The 10 Most Popular Labour Economics Books

  • Craftsman
    CraftsmanMost of us have to work. Pure competition, Sennett shows, will never produce good work. .
  • The 100-Year Life: Living and working in an age of longevity [Read online]
    The 100-Year Life: Living and working in an age of longevityWhat will your 100-year life look like. The 100-Year Life is here to help. · How can you make the most of your intangible assets – such as family and friends – as you build a productive, longer life.
  • Shop Class as Soulcraft: An Inquiry into the Value of Work [Read online]
    Shop Class as Soulcraft: An Inquiry into the Value of WorkA philosopher/mechanic’s wise (and sometimes funny) look at the challenges and pleasures of working with one’s hands Called “the sleeper hit of the publishing season” (The Boston Globe), Shop Class as Soulcraft became an instant bestseller, attracting readers with its radical (and timely) reappraisal of the merits of skilled manual labor. On both economic and psychological grounds, author Matthew B. Crawford questions the educational imperative of turning everyone into a “knowledge worker,” based on a misguided separation of thinking from doing.
  • The Reflective Practitioner: How Professionals Think in Action (Arena) [Read online]
    The Reflective Practitioner: How Professionals Think in Action (Arena)social scientist and consultant examines five professions – engineering, architecture, management, psychotherapy, and town planning – to show how professionals really go about solving problems. The best professionals, Donald SchA n maintains, know more than they can put into words. This unarticulated, largely unexamined process is the subject of SchA n’s provocatively original book, an effort to show precisely how ‘reflection-in-action’ works and how this vital creativity might be fostered in future professionals.
  • Rise of the Robots: Technology and the Threat of a Jobless Future [Read online]
    Rise of the Robots: Technology and the Threat of a Jobless FutureHow many will there be. And who will have them. As progress continues, blue and white collar jobs alike will evaporate, squeezing working- and middle-class families ever further.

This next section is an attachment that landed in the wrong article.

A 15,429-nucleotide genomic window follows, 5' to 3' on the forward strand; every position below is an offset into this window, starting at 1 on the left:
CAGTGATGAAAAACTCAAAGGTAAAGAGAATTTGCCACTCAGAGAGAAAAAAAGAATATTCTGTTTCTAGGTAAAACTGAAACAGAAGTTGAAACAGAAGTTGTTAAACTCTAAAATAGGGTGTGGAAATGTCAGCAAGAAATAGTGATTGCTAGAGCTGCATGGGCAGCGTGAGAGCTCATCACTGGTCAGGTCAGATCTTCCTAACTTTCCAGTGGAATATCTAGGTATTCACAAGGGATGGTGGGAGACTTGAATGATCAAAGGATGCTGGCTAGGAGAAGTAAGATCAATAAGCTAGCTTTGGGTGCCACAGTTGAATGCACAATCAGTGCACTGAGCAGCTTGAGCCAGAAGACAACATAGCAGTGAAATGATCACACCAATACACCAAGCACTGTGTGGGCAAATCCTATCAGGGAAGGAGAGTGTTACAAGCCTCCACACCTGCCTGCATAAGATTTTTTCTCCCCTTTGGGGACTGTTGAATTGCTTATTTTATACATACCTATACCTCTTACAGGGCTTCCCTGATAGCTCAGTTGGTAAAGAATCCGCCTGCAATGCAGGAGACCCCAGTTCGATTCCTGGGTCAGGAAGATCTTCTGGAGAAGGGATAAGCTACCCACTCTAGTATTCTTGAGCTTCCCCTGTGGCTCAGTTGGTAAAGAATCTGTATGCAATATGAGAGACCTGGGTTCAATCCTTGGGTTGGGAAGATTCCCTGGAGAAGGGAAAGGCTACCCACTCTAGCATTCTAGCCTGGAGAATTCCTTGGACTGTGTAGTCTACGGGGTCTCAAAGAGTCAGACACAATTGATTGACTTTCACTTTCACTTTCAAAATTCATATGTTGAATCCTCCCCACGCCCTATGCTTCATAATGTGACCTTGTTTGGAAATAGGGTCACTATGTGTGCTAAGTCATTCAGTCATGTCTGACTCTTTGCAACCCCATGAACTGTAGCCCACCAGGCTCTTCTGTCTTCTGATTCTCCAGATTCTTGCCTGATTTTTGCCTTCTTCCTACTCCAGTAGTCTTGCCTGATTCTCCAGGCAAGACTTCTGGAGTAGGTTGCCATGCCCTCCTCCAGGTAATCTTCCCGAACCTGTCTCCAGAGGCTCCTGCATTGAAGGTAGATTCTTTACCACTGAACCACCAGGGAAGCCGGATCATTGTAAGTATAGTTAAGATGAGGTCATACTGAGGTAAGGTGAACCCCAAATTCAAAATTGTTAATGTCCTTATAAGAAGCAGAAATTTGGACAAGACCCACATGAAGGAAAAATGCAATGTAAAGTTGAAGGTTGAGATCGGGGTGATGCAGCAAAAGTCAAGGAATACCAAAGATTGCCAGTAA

• The Pleasures and Sorrows of Work (Vintage International) [Read online]
    The Pleasures and Sorrows of Work (Vintage International)Alain de Botton on The Pleasures and Sorrows of Work I wrote The Pleasures and Sorrows of Work to shine a spotlight on the working world. Thus is born The Pleasures and Sorrows of Work. —Alain de Botton (Photo © Roderick Field).
  • Saving Capitalism: For the Many, Not the Few [Read online]
    Saving Capitalism: For the Many, Not the FewLeading political economist and bestselling author Robert B. Laying to rest the specious dichotomy between a free market and “big government,” Reich shows that the truly critical choice ahead is between a market organized for broad-based prosperity and one designed to deliver ever more gains to the top. Visionary and acute, Saving Capitalism illuminates the path toward restoring America’s fundamental promise of opportunity and advancement.
  • Why We Work (Ted) [Read online]
    Why We Work (Ted)Part of the TED series: Why We Work Why do we work. Then why are so many people dissatisfied with their work, despite healthy compensation. With great insight and wisdom, Schwartz illuminates the path for readers to take their first steps toward understanding, empowering us all to find great work.
  • Only in Australia: The History, Politics, and Economics of Australian Exceptionalism [Read online]
    Only in Australia: The History, Politics, and Economics of Australian ExceptionalismAustralia’s distinctive bent is manifested in a tightly regulated labour market; a heavy reliance on means testing and income taxation; a geographical centralization of political power combined with its dispersal amongst autonomous authorities, and electoral singularities such as compulsory and preferential voting. Bringing together contributions from economists, economic historians, and political scientists, the volume seeks to understand why Australia is different. It offers a range of explanations from the ‘historical legacy’, to material factors, historical chance, and personalities.
  • Buying Time: The Delayed Crisis of Democratic Capitalism [Read online]
    Buying Time: The Delayed Crisis of Democratic CapitalismThe financial crisis keeps us on edge and creates a diffuse sense of helplessness. In this book, compiled from his Adorno Lectures given in Frankfurt, Wolfgang Streeck lays bare the roots of the present financial, fiscal and economic crisis, seeing it as part of the long neoliberal transformation of postwar capitalism that began in the 1970s. It shows that something deeply disturbing underlies the current situation: a metamorphosis of the whole relationship between democracy and capitalism.

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